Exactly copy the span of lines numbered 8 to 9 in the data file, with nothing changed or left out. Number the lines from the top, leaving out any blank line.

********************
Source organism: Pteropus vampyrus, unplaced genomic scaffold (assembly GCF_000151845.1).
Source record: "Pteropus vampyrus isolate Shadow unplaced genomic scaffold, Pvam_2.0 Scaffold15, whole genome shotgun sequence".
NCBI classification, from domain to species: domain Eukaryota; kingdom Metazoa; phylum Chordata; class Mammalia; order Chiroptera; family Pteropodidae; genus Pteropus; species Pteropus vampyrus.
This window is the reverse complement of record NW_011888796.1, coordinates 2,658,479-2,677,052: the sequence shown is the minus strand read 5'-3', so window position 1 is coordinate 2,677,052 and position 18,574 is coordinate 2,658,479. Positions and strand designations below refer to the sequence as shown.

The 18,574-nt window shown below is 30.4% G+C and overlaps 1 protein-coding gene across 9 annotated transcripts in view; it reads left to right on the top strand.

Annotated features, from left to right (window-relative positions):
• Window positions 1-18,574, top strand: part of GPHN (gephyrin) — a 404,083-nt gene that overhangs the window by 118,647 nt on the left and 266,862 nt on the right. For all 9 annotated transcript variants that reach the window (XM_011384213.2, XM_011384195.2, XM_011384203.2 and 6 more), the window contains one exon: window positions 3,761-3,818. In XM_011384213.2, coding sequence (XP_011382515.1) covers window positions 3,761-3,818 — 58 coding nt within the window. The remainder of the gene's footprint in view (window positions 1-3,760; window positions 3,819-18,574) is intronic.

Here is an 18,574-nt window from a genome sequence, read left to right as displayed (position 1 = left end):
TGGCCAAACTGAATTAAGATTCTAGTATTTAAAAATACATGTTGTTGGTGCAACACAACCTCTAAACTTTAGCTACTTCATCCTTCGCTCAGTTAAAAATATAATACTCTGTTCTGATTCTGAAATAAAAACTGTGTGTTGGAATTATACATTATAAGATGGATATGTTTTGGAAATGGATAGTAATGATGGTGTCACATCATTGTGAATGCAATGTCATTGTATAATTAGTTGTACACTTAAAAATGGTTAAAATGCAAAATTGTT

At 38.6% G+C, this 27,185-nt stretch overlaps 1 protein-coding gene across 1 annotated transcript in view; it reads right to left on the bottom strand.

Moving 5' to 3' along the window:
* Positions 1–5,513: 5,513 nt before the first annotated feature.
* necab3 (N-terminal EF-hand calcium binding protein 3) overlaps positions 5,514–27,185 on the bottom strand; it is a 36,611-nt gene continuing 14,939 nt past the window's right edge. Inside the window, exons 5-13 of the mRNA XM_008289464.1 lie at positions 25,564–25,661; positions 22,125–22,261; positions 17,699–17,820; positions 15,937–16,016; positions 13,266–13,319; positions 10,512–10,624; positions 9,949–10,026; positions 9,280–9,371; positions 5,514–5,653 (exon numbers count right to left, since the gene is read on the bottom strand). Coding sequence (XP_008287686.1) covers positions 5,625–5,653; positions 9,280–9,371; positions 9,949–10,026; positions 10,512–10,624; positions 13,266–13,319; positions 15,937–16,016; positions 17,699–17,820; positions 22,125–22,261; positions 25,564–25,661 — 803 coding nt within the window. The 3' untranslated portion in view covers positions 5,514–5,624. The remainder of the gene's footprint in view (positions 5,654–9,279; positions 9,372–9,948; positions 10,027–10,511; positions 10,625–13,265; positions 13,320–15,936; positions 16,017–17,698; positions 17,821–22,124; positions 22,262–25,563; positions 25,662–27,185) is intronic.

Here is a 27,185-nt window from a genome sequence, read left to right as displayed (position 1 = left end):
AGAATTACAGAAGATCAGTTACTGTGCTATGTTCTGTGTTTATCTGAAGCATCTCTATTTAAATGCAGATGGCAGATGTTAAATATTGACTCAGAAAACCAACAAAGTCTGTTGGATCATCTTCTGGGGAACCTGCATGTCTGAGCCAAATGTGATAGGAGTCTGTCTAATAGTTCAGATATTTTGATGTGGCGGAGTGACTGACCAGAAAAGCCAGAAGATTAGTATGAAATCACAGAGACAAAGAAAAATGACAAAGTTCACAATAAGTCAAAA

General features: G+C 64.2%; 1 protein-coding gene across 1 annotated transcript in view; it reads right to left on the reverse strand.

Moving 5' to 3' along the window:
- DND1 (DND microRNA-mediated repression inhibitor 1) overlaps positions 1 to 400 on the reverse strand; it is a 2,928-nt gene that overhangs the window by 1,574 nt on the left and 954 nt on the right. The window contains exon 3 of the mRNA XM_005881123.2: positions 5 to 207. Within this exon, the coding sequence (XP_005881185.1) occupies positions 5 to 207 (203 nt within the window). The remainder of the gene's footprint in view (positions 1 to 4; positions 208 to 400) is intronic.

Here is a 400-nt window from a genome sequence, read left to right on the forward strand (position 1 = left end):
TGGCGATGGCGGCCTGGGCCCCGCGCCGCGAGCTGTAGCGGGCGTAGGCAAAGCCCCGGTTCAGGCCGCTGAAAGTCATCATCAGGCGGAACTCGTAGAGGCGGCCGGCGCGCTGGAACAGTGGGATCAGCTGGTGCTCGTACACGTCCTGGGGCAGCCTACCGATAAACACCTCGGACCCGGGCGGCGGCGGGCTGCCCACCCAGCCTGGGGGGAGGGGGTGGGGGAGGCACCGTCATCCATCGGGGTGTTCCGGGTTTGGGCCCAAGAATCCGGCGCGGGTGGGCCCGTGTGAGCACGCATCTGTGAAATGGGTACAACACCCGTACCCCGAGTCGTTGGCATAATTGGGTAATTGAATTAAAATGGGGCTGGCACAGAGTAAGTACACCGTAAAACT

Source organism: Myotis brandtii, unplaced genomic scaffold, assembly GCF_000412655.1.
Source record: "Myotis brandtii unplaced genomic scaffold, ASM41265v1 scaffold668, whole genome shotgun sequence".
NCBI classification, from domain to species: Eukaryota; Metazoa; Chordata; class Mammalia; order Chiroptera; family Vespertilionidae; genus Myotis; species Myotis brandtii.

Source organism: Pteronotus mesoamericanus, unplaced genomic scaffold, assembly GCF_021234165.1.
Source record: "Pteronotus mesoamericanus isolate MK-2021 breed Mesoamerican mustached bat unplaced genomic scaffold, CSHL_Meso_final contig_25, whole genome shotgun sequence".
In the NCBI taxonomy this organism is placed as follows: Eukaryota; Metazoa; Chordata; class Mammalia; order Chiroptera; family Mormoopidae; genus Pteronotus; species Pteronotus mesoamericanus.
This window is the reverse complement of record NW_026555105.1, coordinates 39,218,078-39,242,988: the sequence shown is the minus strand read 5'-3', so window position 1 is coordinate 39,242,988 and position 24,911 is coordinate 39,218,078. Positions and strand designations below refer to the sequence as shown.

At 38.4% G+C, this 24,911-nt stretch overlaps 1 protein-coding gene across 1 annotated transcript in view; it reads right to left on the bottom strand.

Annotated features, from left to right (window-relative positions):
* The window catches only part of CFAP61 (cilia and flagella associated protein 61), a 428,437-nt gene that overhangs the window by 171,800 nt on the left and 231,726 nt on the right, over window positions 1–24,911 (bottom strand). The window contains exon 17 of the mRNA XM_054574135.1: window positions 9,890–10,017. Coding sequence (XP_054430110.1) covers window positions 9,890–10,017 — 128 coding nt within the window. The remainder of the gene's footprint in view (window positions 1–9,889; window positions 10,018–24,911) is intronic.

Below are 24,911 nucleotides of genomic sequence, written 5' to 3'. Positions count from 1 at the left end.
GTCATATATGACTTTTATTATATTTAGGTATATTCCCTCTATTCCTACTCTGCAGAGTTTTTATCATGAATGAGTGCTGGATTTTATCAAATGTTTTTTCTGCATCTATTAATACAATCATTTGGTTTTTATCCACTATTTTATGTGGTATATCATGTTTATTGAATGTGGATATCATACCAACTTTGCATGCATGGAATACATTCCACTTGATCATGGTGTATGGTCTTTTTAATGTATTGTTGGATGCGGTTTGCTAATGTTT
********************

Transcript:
Here is an 18,574-nt window from a genome sequence, read left to right as displayed (position 1 = left end):
TGGCCAAACTGAATTAAGATTCTAGTATTTAAAAATACATGTTGTTGGTGCAACACAACCTCTAAACTTTAGCTACTTCATCCTTCGCTCAGTTAAAAATATAATACTCTGTTCTGATTCTGAAATAAAAACTGTGTGTTGGAATTATACATTATAAGATGGATATGTTTTGGAAATGGATAGTAATGATGGTGTCACATCATTGTGAATGCAATGTCATTGTATAATTAGTTGTACACTTAAAAATGGTTAAAATGCAAAATTGTT